Tom Hanks’ lat­est WWII movie gets bogged down in de­tails of war­fare at sea

Chicago Sun-Times - - WEEKEND PLUS - RICHARD ROEPER rroeper@sun­times.com | @RichardERo­eper

Tom Hanks writes, stars as a Navy of­fi­cer in mud­dled WWII drama ‘Grey­hound’

We are in a posh ho­tel lobby in San Fran­cisco, De­cem­ber 1941 — just weeks af­ter the bomb­ing of Pearl Har­bor. Cmdr. Ernest Krause (Tom Hanks), USN, in full uni­form, springs up when his beloved Evie (Elis­a­beth Shue) en­ters. Evie gazes up at the an­gel on the Christ­mas tree, and then their eyes meet, and she comes to him.

Ernest tells Evie he’ll be as­signed to Ja­maica, the Ba­hamas and Cuba for train­ing be­fore ac­tive duty, and he asks Evie to ac­com­pany him to the Caribbean so he can pro­pose to her on a beach. Evie says she’d love to — but they should wait to marry un­til af­ter the war, so they can truly be to­gether.

This early scene in the World War II ac­tion drama “Grey­hound” is … prob­lem­atic. Even though the 64-year-old Hanks and the 56-year-old Shue look amaz­ing, we can’t help but won­der: What’s the story with th­ese two characters? They look like a cou­ple who have been to­gether for 30 years, but they’re just now in the courtship stage?

Spoiler alert: “Grey­hound” never re­turns to the half-hearted ro­man­tic sub­plot, as we spend the re­main­der of the movie aboard the U.S.S. Keel­ing, a Navy de­stroyer lead­ing a con­voy of 37 Al­lied ships across the ocean as part of the Bat­tle of the At­lantic, which waged from 1939 to 1945 and was the long­est mil­i­tary cam­paign of WWII. Un­for­tu­nately, de­spite the no-doubt hon­or­able in­ten­tions of writer-star Hanks and di­rec­tor Aaron Sch­nei­der, “Grey­hound” re­lies far too much on slick but ob­vi­ous and over­done CGI and gets bogged down in the minu­tiae and jar­gon of naval wartime ma­neu­ver­ings at the ex­pense of viewer ac­ces­si­bil­ity and char­ac­ter de­vel­op­ment. (Not to men­tion some bat­tle scenes are ren­dered through such a dark fil­ter, it’ll give flash­back night­mares to cer­tain “Game of Thrones” fans.)

A se­ries of open­ing ti­tle cards sets the stage for this story, which is in­spired by true-life events but is ac­tu­ally based on the 1955 novel “The Good Shep­herd” by C.S. Forester. “Con­voys of ships car­ry­ing troops and sup­plies to Great Bri­tain were cru­cial to the Al­lied war ef­fort,” the tale be­gins, as the in­tru­sive, anachro­nis­tic, Michael Bay-es­que score starts pound­ing away at our sen­si­bil­i­ties (and rarely lets up through­out the movie). “The con­voys were most vul­ner­a­ble to U-Boats when be­yond the range of air cover, in the mid­dle of the At­lantic, in the area known as ‘The Black Pit.’ ” From time to time there­after, graph­ics are em­ployed to re­flect com­mu­ni­ca­tions be­tween air es­corts and ships, be­tween ships, etc., and also to iden­tify var­i­ous ships and subs we see from a dis­tance. It’s as if the film­mak­ers re­al­ized they’re de­liv­er­ing a mud­dled ef­fort and they’re do­ing ev­ery­thing they can to help us un­der­stand what’s tran­spir­ing.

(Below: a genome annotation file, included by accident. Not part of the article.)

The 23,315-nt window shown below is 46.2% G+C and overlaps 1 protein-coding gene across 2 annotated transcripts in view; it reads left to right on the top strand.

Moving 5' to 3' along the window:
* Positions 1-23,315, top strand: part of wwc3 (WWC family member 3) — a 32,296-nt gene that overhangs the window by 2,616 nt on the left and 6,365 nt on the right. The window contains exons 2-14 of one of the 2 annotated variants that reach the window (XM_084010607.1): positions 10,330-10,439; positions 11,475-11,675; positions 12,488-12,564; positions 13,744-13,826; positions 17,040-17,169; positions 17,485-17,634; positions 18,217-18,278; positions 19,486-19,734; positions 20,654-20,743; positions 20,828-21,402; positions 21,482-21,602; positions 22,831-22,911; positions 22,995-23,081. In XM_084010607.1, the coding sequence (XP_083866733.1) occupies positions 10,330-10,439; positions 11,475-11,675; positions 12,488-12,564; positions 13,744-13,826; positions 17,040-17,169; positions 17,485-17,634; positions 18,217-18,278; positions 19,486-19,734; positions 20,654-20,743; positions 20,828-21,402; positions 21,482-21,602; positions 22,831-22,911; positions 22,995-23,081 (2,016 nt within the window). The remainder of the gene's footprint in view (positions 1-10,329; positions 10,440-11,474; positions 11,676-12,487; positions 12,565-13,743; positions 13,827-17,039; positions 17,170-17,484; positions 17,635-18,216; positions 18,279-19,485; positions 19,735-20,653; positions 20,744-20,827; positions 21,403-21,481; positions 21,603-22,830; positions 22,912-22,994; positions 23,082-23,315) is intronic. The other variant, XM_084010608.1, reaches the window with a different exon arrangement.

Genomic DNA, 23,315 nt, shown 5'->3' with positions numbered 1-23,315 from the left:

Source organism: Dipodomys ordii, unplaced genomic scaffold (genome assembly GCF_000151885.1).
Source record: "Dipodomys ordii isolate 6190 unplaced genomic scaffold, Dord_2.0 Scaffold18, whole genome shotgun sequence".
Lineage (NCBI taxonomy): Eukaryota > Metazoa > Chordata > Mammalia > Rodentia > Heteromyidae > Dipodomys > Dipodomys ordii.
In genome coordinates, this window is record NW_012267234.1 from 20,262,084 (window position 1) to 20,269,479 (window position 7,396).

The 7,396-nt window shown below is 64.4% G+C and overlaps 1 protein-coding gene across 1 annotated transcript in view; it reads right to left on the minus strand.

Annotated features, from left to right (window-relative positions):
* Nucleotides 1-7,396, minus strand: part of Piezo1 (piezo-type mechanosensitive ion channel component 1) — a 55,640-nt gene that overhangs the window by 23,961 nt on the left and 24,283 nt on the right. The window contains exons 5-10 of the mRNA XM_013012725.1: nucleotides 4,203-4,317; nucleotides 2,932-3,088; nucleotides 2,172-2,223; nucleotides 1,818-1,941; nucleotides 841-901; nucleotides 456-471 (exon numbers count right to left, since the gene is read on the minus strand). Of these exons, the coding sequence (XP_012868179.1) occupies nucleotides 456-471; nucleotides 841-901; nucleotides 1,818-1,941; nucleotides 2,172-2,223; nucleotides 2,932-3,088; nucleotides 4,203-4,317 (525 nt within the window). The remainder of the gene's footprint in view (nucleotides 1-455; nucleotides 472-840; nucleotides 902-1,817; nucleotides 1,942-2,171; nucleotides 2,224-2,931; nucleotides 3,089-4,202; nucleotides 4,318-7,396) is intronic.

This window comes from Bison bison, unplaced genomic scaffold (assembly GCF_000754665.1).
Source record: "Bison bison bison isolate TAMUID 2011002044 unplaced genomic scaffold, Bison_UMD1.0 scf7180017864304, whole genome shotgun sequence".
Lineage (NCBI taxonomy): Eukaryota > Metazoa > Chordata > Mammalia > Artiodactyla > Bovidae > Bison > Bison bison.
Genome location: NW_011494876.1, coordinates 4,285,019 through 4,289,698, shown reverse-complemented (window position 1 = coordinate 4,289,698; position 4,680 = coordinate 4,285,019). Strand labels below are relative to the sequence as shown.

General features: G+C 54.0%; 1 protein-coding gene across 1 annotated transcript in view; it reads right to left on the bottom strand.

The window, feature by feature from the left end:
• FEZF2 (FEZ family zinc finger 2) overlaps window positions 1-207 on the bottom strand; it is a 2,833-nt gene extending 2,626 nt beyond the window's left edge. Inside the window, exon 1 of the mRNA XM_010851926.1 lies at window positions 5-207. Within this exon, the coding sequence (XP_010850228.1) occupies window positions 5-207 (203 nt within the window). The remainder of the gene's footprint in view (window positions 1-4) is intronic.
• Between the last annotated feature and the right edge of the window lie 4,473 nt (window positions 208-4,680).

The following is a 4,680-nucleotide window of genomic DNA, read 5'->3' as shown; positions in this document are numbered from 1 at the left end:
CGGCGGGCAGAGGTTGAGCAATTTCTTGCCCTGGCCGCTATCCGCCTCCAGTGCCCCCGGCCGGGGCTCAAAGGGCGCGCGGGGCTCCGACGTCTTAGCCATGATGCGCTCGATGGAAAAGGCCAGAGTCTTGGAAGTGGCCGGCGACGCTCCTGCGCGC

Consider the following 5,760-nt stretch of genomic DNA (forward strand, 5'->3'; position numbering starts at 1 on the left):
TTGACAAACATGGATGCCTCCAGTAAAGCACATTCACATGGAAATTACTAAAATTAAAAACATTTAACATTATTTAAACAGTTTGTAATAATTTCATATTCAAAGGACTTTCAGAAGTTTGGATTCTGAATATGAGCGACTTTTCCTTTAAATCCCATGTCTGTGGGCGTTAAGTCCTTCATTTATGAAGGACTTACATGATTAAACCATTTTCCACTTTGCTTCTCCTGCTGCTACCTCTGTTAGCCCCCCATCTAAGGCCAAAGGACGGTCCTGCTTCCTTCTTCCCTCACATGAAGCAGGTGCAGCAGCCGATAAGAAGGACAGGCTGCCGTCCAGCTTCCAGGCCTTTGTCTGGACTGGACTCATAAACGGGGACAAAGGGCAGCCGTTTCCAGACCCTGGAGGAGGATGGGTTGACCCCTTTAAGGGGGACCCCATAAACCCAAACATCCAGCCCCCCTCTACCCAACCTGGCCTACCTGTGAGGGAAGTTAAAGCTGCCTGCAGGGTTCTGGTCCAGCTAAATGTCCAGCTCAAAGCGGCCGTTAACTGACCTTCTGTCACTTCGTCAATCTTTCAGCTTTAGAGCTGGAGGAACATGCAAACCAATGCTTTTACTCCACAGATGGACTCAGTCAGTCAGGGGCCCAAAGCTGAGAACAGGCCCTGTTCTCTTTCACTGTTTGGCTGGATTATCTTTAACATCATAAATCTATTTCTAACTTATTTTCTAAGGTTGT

Hanks’ Krause is a po­ten­tially com­plex char­ac­ter, given we learn this is his very first com­mand at an age when most of his peers are re­tir­ing. We know he’s a man of faith be­cause he pauses for a silent prayer be­fore ev­ery meal, no mat­ter how chaotic the sur­round­ing cir­cum­stances. (It’s a run­ning theme that the ded­i­cated and seem­ingly in­de­fati­ga­ble Krause never ac­tu­ally con­sumes a meal, in­stead opt­ing to gulp down an­other cup of cof­fee be­fore re­sum­ing his com­mand.) But we never find out why it took the Navy so long to en­trust Krause with a ship, or why he is per­haps too com­pas­sion­ate and un­der­stand­ing when his men make some­times fa­tal mis­takes. Krause re­mains an enigma to the very end — and yet he’s a fully re­al­ized, three­d­i­men­sional char­ac­ter com­pared to the in­ter­change­able sup­port­ing play­ers in “Grey­hound.” There are times when Krause calls an un­der­ling by the wrong name, and we can see where he’s coming from be­cause we, too, haven’t got­ten to know that guy.

Hanks’ com­mit­ment to hon­or­ing the he­roes of World War II through his cre­ative part­ner­ship with Steven Spiel­berg is leg­endary, from “Sav­ing Pri­vate Ryan’ to “Band of Brothers” to “The Pa­cific.” They have teamed up to make one of the best movies and two of the best minis­eries ever about the sec­ond World War. (A third WWII minis­eries from the duo, ti­tled “Masters of the Air,” is re­port­edly bound for stream­ing on Ap­ple TV+). But while “The Grey­hound” pays great at­ten­tion to de­tail and feels au­then­tic, es­pe­cially in the claus­tro­pho­bic and in­tense scenes in the bow­els of the ship, the bat­tle se­quences that look like some­thing straight out of a video game dom­i­nate the movie and keep us at a safe dis­tance from get­ting emo­tion­ally in­volved on a level this story de­serves.


Cmdr. Ernest Krause (Tom Hanks) over­sees a U.S. Navy de­stroyer lead­ing an Al­lied naval con­voy across the At­lantic Ocean in “Grey­hound.”

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